Consulting firm Avalere Health says that 2.2 million exchange enrollees are not receiving cost-sharing reductions despite having incomes that qualify them for the subsidy. That amounts to 27 percent of the 8.1 million enrollees whose income falls between 100 percent and 250 percent of the federal poverty level and who are thus eligible for CSRs.
It's been 80 years!
Netflix parental leave policy
Netflix announces a new workplace policy allowing its employees who are new parents to take as much time off work as they want during the first year after a child's birth or adoption.
The news places the spotlight on paid parental leave, and other big companies—including Nestlé, Dannon, Adobe and Microsoft—soon announce changes and expansions to their own generous parental leave policies.
Cadillac tax opposition heats up
Democratic presidential frontrunner Hillary Clinton comes out against the PPACA provision. “Too many Americans are struggling to meet the cost of rising deductibles and drug prices,” Clinton said in a statement in late September. “That's why, among other steps, I encourage Congress to repeal the so-called Cadillac tax, which applies to some employer-based health plans, and to fully pay for the cost of repeal.”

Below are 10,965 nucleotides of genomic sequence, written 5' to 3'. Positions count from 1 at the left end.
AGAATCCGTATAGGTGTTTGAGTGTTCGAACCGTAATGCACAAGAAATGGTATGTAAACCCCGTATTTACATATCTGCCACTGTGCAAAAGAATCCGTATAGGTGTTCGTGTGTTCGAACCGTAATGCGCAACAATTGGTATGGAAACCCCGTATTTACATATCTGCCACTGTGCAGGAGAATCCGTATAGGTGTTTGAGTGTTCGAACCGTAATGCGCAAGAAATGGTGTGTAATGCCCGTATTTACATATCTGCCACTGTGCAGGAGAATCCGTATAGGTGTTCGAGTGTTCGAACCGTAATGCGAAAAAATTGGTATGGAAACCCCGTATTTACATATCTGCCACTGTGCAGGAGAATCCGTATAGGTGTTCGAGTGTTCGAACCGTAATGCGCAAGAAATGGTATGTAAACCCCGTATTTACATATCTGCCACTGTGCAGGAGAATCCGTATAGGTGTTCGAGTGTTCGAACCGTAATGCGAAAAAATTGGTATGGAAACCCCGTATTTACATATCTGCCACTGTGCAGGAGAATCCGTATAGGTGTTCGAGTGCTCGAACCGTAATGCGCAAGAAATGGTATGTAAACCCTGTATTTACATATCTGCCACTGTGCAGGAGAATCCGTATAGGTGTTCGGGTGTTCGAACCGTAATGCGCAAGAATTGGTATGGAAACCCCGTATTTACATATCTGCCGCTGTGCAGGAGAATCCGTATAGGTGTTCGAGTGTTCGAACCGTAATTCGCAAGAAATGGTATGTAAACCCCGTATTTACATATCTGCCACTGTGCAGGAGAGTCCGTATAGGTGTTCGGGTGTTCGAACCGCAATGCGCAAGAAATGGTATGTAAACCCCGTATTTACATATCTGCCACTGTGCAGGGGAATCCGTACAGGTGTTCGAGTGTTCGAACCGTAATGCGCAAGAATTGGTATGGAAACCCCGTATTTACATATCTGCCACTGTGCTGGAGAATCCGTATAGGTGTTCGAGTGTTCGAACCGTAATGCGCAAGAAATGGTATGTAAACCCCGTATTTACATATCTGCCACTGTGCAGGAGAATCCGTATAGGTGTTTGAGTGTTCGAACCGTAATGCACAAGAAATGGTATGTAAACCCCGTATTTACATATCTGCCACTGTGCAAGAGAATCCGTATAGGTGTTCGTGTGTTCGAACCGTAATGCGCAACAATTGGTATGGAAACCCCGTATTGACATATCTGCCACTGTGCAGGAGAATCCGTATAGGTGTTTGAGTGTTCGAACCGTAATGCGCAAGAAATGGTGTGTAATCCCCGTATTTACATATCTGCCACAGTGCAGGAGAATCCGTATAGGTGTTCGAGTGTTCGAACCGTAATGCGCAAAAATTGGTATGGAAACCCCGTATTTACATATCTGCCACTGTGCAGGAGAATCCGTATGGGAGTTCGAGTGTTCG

She's not the only Democratic candidate on the other side of PPACA: Senator Bernie Sanders has opposed the tax since 2009, when he proposed an amendment to PPACA to remove it from the bill.
Insured rate in the millions
The Department of Health and Human Services estimates that 17.6 million Americans are insured because of the Patient Protection and Affordable Care Act.
Appeals court rejects birth control mandate
The Eight Circuit Court of Appeals in St. Louis rejects the Obama administration's attempt to work around employer objections to the birth control mandate, ruling that four Christian nonprofits should not have to comply with the controversial Obamacare mandate.
It is seen as an apparent set-up for a U.S. Supreme Court ruling.
ADP drops suit against Zenefits